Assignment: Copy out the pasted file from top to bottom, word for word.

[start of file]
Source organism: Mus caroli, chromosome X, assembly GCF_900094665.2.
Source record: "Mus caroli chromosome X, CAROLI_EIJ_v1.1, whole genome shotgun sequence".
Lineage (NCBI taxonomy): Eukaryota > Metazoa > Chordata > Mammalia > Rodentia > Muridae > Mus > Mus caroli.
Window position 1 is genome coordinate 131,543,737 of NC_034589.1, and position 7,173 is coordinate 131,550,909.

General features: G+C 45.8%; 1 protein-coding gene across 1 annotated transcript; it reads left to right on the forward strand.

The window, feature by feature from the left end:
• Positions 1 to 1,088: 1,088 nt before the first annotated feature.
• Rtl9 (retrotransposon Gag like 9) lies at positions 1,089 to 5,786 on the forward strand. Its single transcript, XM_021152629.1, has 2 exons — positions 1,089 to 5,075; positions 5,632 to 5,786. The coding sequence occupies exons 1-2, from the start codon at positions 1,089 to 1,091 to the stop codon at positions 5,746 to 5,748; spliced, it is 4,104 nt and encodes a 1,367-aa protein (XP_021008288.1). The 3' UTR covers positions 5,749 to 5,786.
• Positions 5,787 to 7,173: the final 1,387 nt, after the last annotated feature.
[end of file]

Source organism: Mus caroli, chromosome X, assembly GCF_900094665.2.
Source record: "Mus caroli chromosome X, CAROLI_EIJ_v1.1, whole genome shotgun sequence".
Lineage (NCBI taxonomy): Eukaryota > Metazoa > Chordata > Mammalia > Rodentia > Muridae > Mus > Mus caroli.
Window position 1 is genome coordinate 131,543,737 of NC_034589.1, and position 7,173 is coordinate 131,550,909.

General features: G+C 45.8%; 1 protein-coding gene across 1 annotated transcript; it reads left to right on the forward strand.

The window, feature by feature from the left end:
• Positions 1 to 1,088: 1,088 nt before the first annotated feature.
• Rtl9 (retrotransposon Gag like 9) lies at positions 1,089 to 5,786 on the forward strand. Its single transcript, XM_021152629.1, has 2 exons — positions 1,089 to 5,075; positions 5,632 to 5,786. The coding sequence occupies exons 1-2, from the start codon at positions 1,089 to 1,091 to the stop codon at positions 5,746 to 5,748; spliced, it is 4,104 nt and encodes a 1,367-aa protein (XP_021008288.1). The 3' UTR covers positions 5,749 to 5,786.
• Positions 5,787 to 7,173: the final 1,387 nt, after the last annotated feature.